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Reader's Mail: Headache Treatment Requires Individualized Approach

Q. I get three to four migraines per month, sometimes with aura, sometimes without. I find that my biggest triggers are my menstrual cycle and stress. Given this, which medication is more effective for migraine prevention: beta blockers or calcium channel blockers?

A. There is no single answer to that question as these medications are selected on an individualized basis. I think most headache specialists, myself included, would probably select a beta blocker before the calcium channel blocker unless there are issues such as heart failure, asthma, or other diagnoses that would be contraindicated with one of these drugs. Personally, I consider these medications second-line or “helper” drugs to add benefits to more commonly used first-line agents, such as amitriptyline or nortriptyline or the anti-epilepsy agents (e.g., topiramate or valproate) and others.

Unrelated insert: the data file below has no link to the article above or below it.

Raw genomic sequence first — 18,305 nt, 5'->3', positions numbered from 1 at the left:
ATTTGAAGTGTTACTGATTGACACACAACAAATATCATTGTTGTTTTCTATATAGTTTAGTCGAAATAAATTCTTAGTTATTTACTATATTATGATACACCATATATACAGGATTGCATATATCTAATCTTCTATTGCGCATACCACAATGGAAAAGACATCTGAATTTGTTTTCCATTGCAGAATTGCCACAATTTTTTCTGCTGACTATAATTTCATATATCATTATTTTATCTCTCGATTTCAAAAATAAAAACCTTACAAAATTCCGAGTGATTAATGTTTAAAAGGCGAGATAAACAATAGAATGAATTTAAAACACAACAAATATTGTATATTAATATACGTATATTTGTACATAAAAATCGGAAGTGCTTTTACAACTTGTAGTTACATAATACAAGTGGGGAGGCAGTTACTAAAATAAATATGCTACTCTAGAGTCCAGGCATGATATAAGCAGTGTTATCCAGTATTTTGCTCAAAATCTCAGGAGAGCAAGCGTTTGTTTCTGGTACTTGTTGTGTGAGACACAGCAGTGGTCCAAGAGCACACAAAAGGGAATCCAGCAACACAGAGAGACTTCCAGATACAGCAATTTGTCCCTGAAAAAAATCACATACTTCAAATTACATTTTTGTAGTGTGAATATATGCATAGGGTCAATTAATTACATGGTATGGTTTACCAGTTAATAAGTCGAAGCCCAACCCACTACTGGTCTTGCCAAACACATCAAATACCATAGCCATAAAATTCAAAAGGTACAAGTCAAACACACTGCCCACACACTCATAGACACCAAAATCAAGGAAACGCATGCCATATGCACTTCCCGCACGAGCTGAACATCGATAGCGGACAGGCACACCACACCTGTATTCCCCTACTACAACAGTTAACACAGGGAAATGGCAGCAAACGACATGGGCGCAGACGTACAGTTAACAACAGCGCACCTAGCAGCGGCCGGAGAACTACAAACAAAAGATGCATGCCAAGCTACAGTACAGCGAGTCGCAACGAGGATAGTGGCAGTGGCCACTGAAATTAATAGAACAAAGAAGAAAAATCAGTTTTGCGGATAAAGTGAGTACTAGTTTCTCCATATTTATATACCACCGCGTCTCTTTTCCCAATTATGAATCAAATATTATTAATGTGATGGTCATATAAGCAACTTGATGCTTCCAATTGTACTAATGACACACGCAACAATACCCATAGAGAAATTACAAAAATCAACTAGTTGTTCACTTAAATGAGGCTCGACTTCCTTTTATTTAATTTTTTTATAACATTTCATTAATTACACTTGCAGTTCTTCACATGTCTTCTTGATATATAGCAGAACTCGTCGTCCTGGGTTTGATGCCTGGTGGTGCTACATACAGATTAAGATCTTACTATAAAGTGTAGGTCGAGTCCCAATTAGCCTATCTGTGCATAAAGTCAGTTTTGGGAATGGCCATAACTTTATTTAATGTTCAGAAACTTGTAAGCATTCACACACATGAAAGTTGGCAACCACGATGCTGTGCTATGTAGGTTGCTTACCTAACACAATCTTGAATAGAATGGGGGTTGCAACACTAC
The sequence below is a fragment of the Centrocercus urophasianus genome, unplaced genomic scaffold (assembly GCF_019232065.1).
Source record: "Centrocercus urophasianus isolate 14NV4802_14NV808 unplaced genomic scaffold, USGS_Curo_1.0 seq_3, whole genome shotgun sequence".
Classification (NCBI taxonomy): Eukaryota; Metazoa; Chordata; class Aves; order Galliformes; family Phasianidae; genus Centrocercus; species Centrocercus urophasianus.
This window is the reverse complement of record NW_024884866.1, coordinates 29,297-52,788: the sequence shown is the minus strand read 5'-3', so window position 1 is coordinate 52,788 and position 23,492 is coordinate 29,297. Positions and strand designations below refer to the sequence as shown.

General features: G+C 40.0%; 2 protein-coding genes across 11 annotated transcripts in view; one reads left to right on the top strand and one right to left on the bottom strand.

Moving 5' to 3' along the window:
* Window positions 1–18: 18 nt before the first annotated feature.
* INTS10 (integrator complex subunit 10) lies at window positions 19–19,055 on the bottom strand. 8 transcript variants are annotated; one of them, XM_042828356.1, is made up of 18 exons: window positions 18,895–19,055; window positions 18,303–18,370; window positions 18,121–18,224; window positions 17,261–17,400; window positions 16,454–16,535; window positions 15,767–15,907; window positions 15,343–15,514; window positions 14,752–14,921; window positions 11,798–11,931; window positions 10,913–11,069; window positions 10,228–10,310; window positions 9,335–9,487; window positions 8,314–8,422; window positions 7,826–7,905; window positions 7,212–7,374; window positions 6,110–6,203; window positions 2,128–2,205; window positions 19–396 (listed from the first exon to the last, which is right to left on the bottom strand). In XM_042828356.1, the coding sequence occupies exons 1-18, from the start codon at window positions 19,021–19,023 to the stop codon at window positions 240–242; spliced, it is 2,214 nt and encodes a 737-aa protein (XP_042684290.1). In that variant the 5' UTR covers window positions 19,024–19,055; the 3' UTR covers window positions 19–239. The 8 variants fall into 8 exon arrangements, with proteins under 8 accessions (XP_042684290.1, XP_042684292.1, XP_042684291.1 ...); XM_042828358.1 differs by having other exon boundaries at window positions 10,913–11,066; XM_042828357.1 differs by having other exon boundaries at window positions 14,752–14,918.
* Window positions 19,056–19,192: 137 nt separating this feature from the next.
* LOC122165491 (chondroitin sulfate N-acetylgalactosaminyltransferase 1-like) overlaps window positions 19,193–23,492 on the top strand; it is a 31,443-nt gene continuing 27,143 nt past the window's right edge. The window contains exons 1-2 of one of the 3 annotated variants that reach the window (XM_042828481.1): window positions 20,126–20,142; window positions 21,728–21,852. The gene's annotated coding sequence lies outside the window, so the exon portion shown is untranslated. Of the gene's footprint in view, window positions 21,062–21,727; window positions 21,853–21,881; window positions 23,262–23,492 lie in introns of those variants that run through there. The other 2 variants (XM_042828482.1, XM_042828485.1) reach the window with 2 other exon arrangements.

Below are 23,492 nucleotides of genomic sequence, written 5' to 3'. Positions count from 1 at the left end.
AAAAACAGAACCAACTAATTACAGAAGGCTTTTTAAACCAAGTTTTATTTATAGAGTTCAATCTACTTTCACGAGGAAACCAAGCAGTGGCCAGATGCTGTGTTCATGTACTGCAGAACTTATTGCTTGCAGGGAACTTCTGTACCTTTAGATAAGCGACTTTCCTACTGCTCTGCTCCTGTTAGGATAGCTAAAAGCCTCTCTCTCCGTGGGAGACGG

Since you mention a relatively small number of headaches per month, a straight abortive plan (using triptans) may fit your needs especially if you can eliminate some of your triggers—rather than using a daily preventive medication. Stress and the decline of estrogen levels at the end of a menstrual cycle will make migraines more likely to occur. Stress reduction techniques such as meditation, auto-relaxation, and yoga are very helpful. Others find counseling for stress management or coping skills helpful.

In extreme menstrual headache situations, gynecologists can offer non-estrogen strategies for eliminating menstrual cycles. Remember, the treatment of headache does not only involve medication; lifestyle and other factors must also be managed.

Edmund Messina M.D., F.A.H.S.
Medical Director Michigan Headache Clinic
East Lansing, Michigan

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